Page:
Limiting Iranian Nuclear Activities

Options and Consequences

February 17, 2011

Report

Overview

How much Iranian nuclear capability is too much? The simplest answer is that any amount is unacceptable. But it is far from clear that zero enrichment is a realistic goal. To help illuminate other possibilities, Michael Levi investigates the differences between various possible states of the Iranian nuclear program.

Michael Levi
Michael Levi

David M. Rubenstein Senior Fellow for Energy and the Environment and Director of the Maurice R. Greenberg Center for Geoeconomic Studies

Limiting Iranian Nuclear Activities focuses on two basic questions. First, where is the appropriate place to draw the line between "limited enrichment"—defined as a situation where the world has a credible chance of responding to an Iranian attempt to rapidly build a bomb—and "robust enrichment," which Levi defines as a situation that would leave Iran able to build a bomb without being stopped? Second, what are the different international consequences of policies that leave Iran with limited enrichment, robust enrichment, or an actual weapons capability?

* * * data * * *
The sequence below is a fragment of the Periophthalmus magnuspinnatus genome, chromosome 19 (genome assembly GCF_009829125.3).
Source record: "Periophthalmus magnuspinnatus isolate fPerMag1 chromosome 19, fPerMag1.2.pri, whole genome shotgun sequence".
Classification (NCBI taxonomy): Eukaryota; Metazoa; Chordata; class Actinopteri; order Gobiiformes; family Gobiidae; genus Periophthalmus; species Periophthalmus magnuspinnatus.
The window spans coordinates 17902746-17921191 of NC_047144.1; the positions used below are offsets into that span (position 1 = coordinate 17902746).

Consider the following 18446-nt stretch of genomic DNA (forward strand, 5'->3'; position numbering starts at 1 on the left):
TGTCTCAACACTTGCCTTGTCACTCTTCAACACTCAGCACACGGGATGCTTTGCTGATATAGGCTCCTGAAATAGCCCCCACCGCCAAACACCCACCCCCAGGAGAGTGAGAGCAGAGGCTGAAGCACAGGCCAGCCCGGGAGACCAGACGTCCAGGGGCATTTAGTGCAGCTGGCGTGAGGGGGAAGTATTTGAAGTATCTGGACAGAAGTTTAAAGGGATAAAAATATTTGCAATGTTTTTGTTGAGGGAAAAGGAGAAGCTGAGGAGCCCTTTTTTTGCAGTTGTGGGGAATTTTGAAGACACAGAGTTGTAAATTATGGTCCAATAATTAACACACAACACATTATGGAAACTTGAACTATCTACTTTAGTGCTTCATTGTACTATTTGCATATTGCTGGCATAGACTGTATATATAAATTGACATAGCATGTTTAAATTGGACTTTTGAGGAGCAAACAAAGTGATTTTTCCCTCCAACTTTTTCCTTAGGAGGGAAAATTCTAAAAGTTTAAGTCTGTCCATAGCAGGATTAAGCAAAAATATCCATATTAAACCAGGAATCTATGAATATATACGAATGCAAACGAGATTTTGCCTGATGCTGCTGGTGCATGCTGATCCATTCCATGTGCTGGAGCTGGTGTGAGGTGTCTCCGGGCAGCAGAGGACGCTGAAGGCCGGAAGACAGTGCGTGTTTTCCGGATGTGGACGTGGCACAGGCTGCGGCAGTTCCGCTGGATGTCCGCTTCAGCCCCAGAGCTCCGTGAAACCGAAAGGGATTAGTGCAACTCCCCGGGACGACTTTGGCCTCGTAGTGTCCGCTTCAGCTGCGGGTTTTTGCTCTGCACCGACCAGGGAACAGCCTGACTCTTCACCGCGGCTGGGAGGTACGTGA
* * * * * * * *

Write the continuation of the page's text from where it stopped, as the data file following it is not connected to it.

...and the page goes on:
More on:

Iran

Nonproliferation, Arms Control, and Disarmament

Rather than recommending specific goals or red lines for U.S. policy, the paper focuses on illuminating the range of possible outcomes in order to better guide decisions on strategy.

More on:

Iran

Nonproliferation, Arms Control, and Disarmament

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